Judy Davis: `We do not support your war'
BY JUDY DAVIS*
[Speaking to anti-war rally in Sydney, Australia, 30 Nov 2002]:
I remember my horror the day in 1991 that the US military attacked the retreating Iraqi army on the road from Kuwait to Basra in Iraq. The war had been won, Saddam Hussein had announced a complete troop withdrawal from Kuwait in compliance with UN resolution 660 and a defeated, starving army was making its slow journey home. The attack left thousands of charred, dismembered bodies and 2000 vehicles littered along the 90 kilometres of highway.
The attack was a violation of the 1949 Geneva Convention, common article 3, which outlaws the killing of soldiers who are “out of combat”. No attempt was made by the US military command to distinguish between military personnel and civilians. It was as if a declaration had been made — rules of etiquette no longer apply. There will be no more discourse.
War is, of course, the ultimate failure in communication, but the West has long believed it has had the edge on civility. We can no longer take comfort in this fantasy. Those who support Prime Minister John Howard's easy war rhetoric, those who believe in that fantasy, should educate themselves about the society they intend to destroy.
1) As of early 2001, the bombardment of Iraq had lasted longer than the US invasion of Vietnam. In October 1999, US officials were telling the Wall Street Journal they would soon be running out of targets — “We're down to the last outhouse”.
2) Iraq's levels of nutrition, schooling and public services were once well above regional standards, with a per capita GNP of over $3000. Today, courtesy of UN economic sanctions, it is under $500, making it one of the poorest societies on Earth.
A land that once had high levels of literacy and an advanced system of health care has been devastated by the West. Its people are denied the basic necessities of existence; its soil is polluted by uranium-tipped warheads.
3) According to 2001 UN figures, some 60% of the Iraqi population has no regular access to clean water.
4) In 1997, the Food and Agriculture Organisation reckoned that 27% of Iraqis were suffering from chronic malnutrition, and 70% of all women were anaemic.
5) The United Nations Children's Fund reports that in the southern and central regions of Iraq, which contain 85% of the country's population, infant mortality has doubled compared to the pre-Gulf War period. In 1997, it reported that 4500 children under the age of five were dying each month from hunger and disease.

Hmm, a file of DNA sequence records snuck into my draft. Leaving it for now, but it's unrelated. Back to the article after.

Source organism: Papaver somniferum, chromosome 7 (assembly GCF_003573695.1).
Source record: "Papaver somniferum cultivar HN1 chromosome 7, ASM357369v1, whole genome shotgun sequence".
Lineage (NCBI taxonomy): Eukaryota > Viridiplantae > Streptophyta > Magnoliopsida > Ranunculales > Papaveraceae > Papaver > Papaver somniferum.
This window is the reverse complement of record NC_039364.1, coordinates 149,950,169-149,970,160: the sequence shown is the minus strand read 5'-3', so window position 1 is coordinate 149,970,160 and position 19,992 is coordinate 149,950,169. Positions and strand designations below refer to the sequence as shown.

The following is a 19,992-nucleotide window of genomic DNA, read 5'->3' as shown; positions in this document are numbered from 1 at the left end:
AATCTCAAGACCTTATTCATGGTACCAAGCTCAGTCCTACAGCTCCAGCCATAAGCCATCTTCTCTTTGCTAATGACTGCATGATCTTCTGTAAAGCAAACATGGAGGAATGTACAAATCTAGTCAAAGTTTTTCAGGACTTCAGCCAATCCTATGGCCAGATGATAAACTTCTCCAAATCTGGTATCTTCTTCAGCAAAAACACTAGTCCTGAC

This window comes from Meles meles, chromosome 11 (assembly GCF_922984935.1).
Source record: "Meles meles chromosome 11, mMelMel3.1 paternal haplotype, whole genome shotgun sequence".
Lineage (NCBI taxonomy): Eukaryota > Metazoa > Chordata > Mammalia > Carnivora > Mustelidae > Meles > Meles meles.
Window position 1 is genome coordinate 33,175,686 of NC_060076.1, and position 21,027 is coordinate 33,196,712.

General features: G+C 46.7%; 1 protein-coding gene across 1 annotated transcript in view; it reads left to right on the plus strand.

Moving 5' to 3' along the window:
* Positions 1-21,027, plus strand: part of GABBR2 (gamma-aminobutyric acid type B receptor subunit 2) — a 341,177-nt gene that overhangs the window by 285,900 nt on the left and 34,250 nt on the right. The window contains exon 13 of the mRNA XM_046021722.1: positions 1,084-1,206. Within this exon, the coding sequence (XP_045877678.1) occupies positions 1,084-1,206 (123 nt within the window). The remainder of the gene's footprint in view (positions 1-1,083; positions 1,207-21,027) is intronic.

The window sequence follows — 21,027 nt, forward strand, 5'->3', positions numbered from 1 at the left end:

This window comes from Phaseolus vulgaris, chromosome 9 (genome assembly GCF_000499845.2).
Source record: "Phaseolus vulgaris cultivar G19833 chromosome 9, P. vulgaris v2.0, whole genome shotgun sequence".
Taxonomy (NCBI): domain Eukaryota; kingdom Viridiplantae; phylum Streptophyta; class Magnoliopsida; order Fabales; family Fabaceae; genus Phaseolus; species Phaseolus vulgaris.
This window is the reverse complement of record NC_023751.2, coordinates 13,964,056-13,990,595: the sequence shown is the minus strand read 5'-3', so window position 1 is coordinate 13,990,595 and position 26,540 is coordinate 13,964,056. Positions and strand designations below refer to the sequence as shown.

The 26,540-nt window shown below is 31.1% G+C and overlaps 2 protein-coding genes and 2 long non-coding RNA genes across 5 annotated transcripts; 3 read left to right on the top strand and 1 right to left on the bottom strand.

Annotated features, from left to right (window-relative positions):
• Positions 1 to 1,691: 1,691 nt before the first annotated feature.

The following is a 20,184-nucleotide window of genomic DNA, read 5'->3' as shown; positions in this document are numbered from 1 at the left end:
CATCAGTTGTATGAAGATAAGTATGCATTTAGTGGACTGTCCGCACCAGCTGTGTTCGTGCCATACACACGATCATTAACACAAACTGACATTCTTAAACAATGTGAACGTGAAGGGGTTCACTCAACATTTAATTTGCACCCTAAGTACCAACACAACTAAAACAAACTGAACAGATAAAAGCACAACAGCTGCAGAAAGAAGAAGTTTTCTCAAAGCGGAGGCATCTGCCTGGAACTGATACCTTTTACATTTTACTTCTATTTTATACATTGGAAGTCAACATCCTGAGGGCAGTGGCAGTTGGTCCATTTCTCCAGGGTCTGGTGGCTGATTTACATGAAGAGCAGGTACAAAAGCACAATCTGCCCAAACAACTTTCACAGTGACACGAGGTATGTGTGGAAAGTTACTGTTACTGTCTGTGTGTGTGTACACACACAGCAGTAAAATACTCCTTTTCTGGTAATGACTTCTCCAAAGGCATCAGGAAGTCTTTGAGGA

6) In late 1998, the UN humanitarian coordinator for Iraq, former UN assistant secretary general Denis Halliday, resigned from his post in protest against the blockade, declaring that the total deaths it had caused could be upwards of 1 million.
Down to the last outhouse, indeed.
The majority of Australians remain unconvinced by the Howard government. The majority of Australians do not want their country to be responsible for any further misery and death in Iraq. I don't believe that the current fear-mongering campaign run by the government and the media will succeed. I believe that the majority of Australians are indeed a peaceful, tolerant people, that the stigmatising of Islamic Australians appalls us, that Howard's vision of the future is utterly alien to our beliefs.
We're being told that the war is against the Iraqi regime, not the Iraqi people. I challenge Howard, therefore, to revise his views on refugees. I challenge him to justify his government's treatment of Iraqi asylum seekers. Have we fallen into a moral abyss?
I challenge the Labor Party politicians to show moral courage. The time has come for people in public office to stop wasting energy second-guessing the public — forget about the polls. We want to know what you actually believe in, we need to know you'll risk your political futures for what you believe in. We need tolerance, compassion, we need wisdom from you. Maybe then, we'll listen to you.
But we will not slide into the moral abyss, with blood on our hands. Mr Howard, you haven't presented us with a single compelling reason for the further slaughter of innocent people. We do not support your war in Iraq.
[* Judy Davis is a renowned Australian actor. This speech was delivered to the November 30 Walk Against War rally in the Sydney Domain. It has been slightly abridged.]